Can I get ringworm from my dog?

Unfortunately, yes, dermatophytosis is a zoonotic infection, meaning that it can infect humans.  Pet owners are advised to use caution when handling a pet with ringworm.  Consider wearing disposable gloves when handling, medicating, or cleaning up after your pet until your veterinarian advises you that the ringworm infection is no longer contagious.  If you develop any skin lesions – such as raised, red, round, or itchy areas of the skin – contact your own doctor right away and be sure to let them know that your pet is currently being treated for ringworm.  For most people, ringworm infections are self-limiting and are easily treatable with topical medications from your doctor.

A dog being examined for ringworm with a UVA light

(Image credit: Getty)

What are the symptoms of ringworm in dogs?

Some dogs will exhibit the classic ringworm lesion: a round area of hair loss and scaling that may or may not be itchy.  Other dogs will have more generalized symptoms and may have more widespread areas of broken hairs, hair loss, redness, scaling, crusting, and ulceration.  In many dogs, ringworm lesions are limited to the head and face, while others may have lesions anywhere on the body.  Itching may or may not be present in any given case.

To diagnose ringworm, your veterinarian will first perform a full head to tail physical examination, with particular focus on your dog’s skin.  Your veterinarian may use a special light called a Wood’s Lamp, which emits long-wave UVA light via a fluorescent lamp, to look for areas of bright apple-green fluorescence on your pet’s skin, which can be indicative of a fungal infection.  Your veterinarian may also test for ringworm by taking samples of your pets hair using a special brush and then applying the hair to a culture plate.  These samples are allowed to grow for several days to see if fungus can be cultured from the sample.  The sample is examined daily for color change and colony growth, and a diagnosis is typically made within 7-21 days, depending on the type of fungus suspected.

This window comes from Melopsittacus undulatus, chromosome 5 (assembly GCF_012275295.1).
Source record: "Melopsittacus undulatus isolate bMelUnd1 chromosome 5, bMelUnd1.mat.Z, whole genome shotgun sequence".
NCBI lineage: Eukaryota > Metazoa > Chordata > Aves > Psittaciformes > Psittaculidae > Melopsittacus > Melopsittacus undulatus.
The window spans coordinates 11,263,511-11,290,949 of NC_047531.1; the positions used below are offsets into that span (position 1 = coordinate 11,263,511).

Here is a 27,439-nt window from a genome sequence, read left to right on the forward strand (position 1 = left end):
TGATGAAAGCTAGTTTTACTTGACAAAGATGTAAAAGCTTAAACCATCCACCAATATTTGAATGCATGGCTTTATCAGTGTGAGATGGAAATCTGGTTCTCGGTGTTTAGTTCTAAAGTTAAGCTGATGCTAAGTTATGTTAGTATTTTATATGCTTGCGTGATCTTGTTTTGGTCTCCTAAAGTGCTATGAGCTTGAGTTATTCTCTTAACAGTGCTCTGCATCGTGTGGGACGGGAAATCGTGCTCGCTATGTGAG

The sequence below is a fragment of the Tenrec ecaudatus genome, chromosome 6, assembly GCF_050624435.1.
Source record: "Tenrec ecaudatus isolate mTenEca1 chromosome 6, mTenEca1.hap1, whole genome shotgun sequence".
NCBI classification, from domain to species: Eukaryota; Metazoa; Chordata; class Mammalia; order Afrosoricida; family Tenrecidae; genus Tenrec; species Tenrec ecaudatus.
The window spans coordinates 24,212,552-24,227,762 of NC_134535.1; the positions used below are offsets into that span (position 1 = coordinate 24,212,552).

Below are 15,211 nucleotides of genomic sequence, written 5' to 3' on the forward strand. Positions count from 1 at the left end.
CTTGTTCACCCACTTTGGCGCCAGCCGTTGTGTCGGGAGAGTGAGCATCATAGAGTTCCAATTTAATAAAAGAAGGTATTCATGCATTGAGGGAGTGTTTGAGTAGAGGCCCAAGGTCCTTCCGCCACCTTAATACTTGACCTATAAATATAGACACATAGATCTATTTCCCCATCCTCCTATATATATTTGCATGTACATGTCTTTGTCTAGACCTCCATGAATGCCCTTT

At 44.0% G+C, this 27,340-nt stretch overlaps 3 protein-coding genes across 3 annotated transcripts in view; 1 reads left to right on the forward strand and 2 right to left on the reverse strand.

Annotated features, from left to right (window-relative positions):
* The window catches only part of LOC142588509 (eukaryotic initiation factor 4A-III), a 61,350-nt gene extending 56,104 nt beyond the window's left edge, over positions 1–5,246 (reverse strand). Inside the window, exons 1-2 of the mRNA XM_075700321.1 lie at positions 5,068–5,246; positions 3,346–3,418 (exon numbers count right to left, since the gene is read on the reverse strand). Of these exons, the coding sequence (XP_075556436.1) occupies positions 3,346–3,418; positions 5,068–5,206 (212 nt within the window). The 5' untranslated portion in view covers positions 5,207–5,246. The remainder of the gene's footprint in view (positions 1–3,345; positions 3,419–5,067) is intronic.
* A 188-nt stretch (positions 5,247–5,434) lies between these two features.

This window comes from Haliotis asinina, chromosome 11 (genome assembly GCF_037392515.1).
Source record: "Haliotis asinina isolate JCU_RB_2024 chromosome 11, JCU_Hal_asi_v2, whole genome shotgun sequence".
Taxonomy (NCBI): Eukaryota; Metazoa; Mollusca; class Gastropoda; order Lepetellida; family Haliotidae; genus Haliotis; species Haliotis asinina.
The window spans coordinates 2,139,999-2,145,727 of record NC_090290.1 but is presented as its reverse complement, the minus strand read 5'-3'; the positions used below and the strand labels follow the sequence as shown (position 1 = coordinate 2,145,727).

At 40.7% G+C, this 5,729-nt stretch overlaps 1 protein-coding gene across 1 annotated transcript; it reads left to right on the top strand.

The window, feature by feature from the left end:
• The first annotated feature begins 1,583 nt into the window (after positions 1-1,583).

How is ringworm in dogs treated?

There are several ways to treat ringworm in dogs.  Ringworm in dogs will typically resolve on its own, but it may take several weeks to do so.  Because ringworm is contagious to other animals, including humans, it is recommended to treat it to shorten the course of the disease.  The goal of treatment is to treat both the patient and the environment to reduce contamination with fungal spores.